The insistence that gender differences were and are immaterial to the proper functioning of a free society has been a feature of our common conversation since the 1970s. It was the key to “second-wave feminism,” the political and social movement that took women’s liberation beyond issues of suffrage and wages and employment to the question of how a just society orders itself.
By the close of the 20th century, however, the insistence that gender differences be treated as inconsequential had ossified into orthodoxy precisely at the moment when the biological sciences were uncovering differences between the sexes that had hitherto been unknown. An ongoing tug-of-war has resulted between scientists who investigate sex differences and activists who oppose such research. This battle over theory has had horrific real-world consequences. The minimizing of sex differences in areas of health and medicine in particular has led to sweepingly harmful and often fatal results, especially for women.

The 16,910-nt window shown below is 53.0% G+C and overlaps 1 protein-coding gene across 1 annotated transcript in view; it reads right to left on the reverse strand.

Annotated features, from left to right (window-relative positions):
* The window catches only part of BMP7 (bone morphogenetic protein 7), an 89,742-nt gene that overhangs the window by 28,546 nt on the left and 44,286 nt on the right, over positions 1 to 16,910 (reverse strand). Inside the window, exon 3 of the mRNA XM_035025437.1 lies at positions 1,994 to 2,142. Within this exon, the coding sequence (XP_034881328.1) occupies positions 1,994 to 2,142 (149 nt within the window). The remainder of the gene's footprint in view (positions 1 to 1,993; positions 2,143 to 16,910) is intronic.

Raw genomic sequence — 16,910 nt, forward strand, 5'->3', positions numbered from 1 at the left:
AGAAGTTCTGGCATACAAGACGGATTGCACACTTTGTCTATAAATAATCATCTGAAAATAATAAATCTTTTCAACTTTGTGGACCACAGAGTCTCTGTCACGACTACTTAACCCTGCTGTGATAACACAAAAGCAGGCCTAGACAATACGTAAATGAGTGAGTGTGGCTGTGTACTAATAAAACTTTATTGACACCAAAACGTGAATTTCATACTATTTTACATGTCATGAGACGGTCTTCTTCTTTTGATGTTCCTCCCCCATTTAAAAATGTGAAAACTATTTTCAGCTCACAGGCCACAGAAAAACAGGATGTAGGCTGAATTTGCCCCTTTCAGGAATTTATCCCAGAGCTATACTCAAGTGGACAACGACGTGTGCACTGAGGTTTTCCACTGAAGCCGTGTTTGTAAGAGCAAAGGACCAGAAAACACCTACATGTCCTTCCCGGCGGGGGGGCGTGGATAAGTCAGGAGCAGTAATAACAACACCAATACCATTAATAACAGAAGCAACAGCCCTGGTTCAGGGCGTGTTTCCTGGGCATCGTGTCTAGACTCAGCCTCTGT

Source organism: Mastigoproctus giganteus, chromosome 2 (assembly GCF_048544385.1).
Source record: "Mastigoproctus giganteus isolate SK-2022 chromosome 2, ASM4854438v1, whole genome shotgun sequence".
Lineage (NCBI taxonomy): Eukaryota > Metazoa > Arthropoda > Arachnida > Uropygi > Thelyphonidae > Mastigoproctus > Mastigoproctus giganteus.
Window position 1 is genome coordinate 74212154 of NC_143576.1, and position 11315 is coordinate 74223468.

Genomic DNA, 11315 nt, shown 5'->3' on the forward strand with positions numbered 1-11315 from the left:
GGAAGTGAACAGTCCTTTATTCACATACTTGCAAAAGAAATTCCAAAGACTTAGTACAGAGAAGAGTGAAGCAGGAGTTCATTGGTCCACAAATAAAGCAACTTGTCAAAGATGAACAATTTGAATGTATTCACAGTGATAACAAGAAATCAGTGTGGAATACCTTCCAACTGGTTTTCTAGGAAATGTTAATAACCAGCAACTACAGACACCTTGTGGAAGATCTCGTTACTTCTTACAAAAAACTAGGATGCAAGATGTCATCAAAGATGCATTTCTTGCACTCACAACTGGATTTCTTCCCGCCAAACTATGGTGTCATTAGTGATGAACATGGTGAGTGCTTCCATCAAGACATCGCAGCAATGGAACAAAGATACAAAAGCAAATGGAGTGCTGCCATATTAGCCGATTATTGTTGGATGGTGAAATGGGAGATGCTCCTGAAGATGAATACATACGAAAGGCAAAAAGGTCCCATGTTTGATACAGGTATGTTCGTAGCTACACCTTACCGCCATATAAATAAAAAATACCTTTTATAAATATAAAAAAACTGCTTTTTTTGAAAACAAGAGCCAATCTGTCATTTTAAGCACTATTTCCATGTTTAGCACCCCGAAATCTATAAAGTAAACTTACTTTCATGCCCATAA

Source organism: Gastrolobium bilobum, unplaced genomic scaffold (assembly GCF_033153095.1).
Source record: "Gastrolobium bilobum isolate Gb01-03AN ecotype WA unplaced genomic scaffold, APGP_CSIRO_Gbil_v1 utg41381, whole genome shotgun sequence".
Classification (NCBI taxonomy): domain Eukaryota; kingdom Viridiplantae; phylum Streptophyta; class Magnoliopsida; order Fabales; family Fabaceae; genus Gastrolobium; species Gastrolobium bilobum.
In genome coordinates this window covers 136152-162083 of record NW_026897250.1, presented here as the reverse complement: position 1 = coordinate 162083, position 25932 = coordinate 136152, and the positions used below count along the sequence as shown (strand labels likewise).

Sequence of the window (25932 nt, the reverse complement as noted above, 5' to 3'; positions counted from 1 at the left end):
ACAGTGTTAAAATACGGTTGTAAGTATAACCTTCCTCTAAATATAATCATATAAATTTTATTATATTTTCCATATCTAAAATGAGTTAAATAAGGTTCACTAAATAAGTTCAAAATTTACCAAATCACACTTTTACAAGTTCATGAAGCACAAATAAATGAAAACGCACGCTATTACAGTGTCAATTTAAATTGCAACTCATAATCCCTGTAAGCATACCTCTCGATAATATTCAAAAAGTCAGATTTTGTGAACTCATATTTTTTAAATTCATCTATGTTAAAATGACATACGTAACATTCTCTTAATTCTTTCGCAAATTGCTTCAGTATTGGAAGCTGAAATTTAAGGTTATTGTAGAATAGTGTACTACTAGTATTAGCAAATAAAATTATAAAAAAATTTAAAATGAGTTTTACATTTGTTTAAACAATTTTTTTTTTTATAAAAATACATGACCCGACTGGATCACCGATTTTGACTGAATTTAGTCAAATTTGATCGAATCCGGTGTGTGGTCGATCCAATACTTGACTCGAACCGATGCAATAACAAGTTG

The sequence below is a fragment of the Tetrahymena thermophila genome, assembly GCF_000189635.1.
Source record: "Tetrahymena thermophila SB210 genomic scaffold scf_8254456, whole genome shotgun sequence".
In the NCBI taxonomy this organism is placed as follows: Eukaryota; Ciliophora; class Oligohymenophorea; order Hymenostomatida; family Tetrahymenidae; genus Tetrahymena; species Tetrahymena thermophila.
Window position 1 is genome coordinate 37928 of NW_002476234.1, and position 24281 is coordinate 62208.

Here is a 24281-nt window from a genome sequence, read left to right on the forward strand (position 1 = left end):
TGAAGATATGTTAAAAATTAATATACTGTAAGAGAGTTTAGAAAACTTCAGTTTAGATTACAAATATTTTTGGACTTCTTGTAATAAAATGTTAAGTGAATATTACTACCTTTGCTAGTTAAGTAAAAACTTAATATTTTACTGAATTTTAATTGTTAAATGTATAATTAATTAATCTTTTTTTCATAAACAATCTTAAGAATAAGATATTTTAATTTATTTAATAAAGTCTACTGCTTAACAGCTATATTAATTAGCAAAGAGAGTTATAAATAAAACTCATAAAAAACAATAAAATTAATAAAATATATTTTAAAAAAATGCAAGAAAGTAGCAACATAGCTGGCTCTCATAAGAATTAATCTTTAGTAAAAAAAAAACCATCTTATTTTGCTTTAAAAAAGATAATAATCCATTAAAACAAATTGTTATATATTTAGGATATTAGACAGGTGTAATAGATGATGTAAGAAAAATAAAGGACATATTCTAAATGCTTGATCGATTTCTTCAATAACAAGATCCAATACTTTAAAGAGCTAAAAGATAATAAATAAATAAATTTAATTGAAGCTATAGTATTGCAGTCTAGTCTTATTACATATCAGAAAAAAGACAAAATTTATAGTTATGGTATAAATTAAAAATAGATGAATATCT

Consider the following fiasco. In 2013, the Food and Drug Administration announced it was slashing the recommended dosage of the sleeping pill Ambien in half—but only for women. The FDA had known for 20 years that women metabolized the active ingredient, zolpidem, more slowly than men, but the dosage for men and women had been exactly the same since the drug had been on the market. In 2014, neuroscientist Larry Cahill told 60 Minutes: